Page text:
Hendrick Goltzius Mülbracht (Bracht-am-Niederrhein) 1558 - 1617 Haarlem
- Hendrick Goltzius
- Standing Woman with a Veil
- signed upper centre with monogram HG and dated Ao. 90.
- pen and brown ink and white heightening on the verso of a playing card (the seven of hearts) prepared with a light brown ground; within black ink framing lines
Freiherr C. Rolas du Rosey, his sale, Leipzig, 5 September 1864, lot 4526;
J.O. Entres, his sale, Munich, 16 March 1868, lot 237;
E. Fabricius, Berlin (L.847a);
Dr. Arthur Feldmann, Brno, Czechoslovakia (see also the following lot and lots 169-170),
by whom sold, Lucerne, Gilhofer and Ranschburg, 28 June 1934, lot 117, reproduced, plate XII (unsold);
looted by the Gestapo during the Nazi occupation of Czechoslovakia;
sale, London, Sotheby's, 16 October 1946, lot 42, together with another drawing (£24, to A. Scharf, London, from whom purchased, 1949);
Rijksprentenkabinet, Rijksmuseum, Amsterdam (L. 2228);
restituted to the heirs of Arthur Feldmann in 2007
K.G. Boon, Netherlandish Drawings of the Fifteenth and Sixteenth Centuries, vol. II of the Catalogue of the Dutch and Flemish Drawings in the Rijksmuseum, The Hague 1978, vol. I, p. 90, no. 261, reproduced vol. II, p. 95
Goltzius drew the Standing Woman with a Veil during a period of great creativity, when he was inspired by an earlier generation of artists in the Netherlands and Italy and dealing with the issues of colour and tone. He must have executed the drawing shortly before his departure for Italy in October of 1590, but the figure itself owes more to the north. The drawing is probably the first example of Goltzius's turning to the style and subject matter of Lucas van Leyden and Dürer and reworking them in his own vision. In the later 1590s he made a number of Old Testament subjects, genre scenes and fantasy figures such as this, all in a similar archaizing style,which include the Unequal Pair in Berlin (Reznicek1 192) and Solomon's Idolatry in the Fondation Custodia, Paris (Reznicek 13).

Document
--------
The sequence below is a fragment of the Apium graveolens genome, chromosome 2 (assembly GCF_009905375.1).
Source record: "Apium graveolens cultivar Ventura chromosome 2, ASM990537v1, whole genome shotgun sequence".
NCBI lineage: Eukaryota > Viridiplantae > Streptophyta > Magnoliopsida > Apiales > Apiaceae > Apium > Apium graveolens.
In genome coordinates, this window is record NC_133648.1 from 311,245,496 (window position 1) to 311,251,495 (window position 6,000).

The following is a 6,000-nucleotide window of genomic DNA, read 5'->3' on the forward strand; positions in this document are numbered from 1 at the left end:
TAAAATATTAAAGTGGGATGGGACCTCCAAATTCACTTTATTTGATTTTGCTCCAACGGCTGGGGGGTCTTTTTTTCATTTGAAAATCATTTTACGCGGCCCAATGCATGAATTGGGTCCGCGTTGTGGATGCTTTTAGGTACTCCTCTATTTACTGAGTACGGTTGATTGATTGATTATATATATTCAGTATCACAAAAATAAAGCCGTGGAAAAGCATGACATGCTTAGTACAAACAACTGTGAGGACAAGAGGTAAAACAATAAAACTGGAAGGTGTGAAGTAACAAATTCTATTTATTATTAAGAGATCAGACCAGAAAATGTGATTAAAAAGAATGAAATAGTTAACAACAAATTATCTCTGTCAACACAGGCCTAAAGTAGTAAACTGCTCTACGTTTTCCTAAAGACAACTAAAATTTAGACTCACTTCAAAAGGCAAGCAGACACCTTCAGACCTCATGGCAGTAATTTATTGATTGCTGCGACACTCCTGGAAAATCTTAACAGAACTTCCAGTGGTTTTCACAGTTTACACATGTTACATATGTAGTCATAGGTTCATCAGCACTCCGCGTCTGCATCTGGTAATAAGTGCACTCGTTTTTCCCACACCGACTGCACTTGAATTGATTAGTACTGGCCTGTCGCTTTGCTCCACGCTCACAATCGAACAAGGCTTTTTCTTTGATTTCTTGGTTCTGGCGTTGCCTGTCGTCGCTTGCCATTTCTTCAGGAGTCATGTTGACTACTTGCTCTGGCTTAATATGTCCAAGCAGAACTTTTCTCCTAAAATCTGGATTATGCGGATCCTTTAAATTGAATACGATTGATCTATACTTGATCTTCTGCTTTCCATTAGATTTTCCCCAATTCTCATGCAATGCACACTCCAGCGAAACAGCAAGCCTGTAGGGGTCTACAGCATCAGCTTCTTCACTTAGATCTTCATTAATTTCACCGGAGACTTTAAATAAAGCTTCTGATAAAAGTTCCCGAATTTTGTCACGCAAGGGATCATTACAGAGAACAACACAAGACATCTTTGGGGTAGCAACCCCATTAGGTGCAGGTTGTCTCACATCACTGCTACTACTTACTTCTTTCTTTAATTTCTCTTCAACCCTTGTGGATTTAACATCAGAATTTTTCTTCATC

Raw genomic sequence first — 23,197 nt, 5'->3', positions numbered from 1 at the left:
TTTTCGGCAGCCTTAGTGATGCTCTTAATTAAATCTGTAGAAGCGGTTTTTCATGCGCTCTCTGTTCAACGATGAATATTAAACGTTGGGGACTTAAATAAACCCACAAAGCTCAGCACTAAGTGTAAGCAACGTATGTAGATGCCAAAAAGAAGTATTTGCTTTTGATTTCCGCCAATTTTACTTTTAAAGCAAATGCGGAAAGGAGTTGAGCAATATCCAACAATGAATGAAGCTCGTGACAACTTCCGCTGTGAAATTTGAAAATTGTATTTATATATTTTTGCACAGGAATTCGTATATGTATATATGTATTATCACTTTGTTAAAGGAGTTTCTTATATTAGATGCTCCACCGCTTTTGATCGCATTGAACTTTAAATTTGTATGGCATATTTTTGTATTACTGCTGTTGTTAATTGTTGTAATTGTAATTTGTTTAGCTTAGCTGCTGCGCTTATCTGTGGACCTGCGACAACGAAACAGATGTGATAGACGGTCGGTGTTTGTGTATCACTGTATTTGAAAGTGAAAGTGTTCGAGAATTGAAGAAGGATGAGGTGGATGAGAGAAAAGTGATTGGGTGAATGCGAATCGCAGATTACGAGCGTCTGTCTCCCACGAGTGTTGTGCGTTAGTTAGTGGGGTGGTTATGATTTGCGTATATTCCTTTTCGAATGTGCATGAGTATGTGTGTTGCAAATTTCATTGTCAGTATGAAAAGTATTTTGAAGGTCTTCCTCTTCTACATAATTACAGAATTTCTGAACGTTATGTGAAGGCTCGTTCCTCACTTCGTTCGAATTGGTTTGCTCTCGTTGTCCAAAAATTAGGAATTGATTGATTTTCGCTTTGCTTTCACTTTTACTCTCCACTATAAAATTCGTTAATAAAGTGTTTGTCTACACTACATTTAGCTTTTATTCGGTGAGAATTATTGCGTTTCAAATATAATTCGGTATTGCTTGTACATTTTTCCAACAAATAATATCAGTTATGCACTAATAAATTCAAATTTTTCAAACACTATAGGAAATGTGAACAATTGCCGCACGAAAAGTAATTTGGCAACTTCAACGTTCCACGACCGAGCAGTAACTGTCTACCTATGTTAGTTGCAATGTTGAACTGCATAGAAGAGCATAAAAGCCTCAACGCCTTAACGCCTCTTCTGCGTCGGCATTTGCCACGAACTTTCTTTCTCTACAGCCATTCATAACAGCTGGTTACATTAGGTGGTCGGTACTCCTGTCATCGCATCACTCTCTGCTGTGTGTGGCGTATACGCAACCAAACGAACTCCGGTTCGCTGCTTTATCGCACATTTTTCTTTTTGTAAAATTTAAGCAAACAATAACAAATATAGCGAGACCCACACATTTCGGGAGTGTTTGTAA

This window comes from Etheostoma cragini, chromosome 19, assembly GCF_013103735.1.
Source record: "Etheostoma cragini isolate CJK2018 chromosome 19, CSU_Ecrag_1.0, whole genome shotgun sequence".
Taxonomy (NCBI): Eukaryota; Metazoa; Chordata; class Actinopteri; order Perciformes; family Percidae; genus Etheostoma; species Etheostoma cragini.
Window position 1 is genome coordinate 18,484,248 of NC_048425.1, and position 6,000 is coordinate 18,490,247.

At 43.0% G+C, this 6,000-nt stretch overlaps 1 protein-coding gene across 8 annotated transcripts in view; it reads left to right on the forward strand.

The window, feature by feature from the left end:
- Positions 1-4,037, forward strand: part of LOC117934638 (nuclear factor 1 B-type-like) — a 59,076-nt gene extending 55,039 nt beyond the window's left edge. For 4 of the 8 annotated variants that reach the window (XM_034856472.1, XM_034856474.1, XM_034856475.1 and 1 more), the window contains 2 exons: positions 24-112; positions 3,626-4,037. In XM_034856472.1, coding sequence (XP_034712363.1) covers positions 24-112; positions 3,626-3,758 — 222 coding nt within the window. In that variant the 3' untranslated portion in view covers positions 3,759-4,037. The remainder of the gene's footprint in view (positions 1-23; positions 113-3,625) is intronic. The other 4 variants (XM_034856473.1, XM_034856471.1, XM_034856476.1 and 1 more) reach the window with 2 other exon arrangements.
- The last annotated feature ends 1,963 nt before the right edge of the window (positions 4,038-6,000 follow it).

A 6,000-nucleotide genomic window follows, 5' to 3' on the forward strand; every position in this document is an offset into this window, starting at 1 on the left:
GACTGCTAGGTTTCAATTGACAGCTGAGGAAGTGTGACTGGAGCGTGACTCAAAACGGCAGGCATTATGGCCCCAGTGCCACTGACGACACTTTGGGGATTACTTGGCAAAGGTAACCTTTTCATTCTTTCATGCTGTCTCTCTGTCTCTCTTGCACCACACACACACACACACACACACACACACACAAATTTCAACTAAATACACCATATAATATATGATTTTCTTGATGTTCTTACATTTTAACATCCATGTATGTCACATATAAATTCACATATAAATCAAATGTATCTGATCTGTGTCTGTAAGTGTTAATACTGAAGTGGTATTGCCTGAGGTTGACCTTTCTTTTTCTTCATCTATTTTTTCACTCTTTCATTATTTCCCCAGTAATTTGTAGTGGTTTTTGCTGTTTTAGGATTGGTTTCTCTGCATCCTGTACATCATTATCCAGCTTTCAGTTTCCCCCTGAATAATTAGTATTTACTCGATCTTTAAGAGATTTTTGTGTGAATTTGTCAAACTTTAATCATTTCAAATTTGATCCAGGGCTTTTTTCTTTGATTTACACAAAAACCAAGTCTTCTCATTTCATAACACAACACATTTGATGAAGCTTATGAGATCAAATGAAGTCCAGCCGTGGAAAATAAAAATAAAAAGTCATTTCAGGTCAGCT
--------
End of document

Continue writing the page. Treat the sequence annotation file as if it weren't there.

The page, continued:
The Woman with a Veil is also clearly related to Goltzius's chiaroscuro woodcuts and his line block woodcuts on coloured paper. Reznicek, in fact, described it as a combination of drawing and printing - the figure and background executed by hand and the white heightening printed.2 The long somewhat irregular hatching lines prefigure his series of Four Small Landscapes (Bialler 49-52)3, of circa 1597 in the way they chart the forms, defining the surface and creating a sense of volume. However, in both drawing and prints, Goltzius is primarily dealing with the issue of how to balance line and tone. He choses a coloured background as the midtone - brown in the drawing and blue in the prints - while the dark outline carries the major elements of the composition and the white provides the highlights.
But this drawing predates the landscape woodcuts by six or seven years, as it does his fantasy figures. Perhaps it was an idea Goltzius had in a burst of energy, but then got involved pursuing other avenues during his trip to Italy. Certainly the experimental nature of the drawing is reinforced by its having been executed on the back of a playing card. However, he returned to the subject of the Standing Woman in the mid 1590s in a more loosely drawn work in the Beer Collection, Copenhagen (Reznicek 295). As for the issue of colour and tone, he continued to explore these with great success in both his woodcuts and drawings, and after 1600 in his paintings.
1. E.K.J. Reznicek, Die Zeichnungen von Hendrick Goltzius, Utrecht 1961, vol. I
2. Reznicek, op. cit., p. 401; Boon op. cit., p. 90, later corrected this to say that the white was added with a brush.
3. N. Bialler, Chiaroscuro Woodcuts: Hendrick Goltzius (1558-1617) and His Time, Amsterdam and Ghent 1992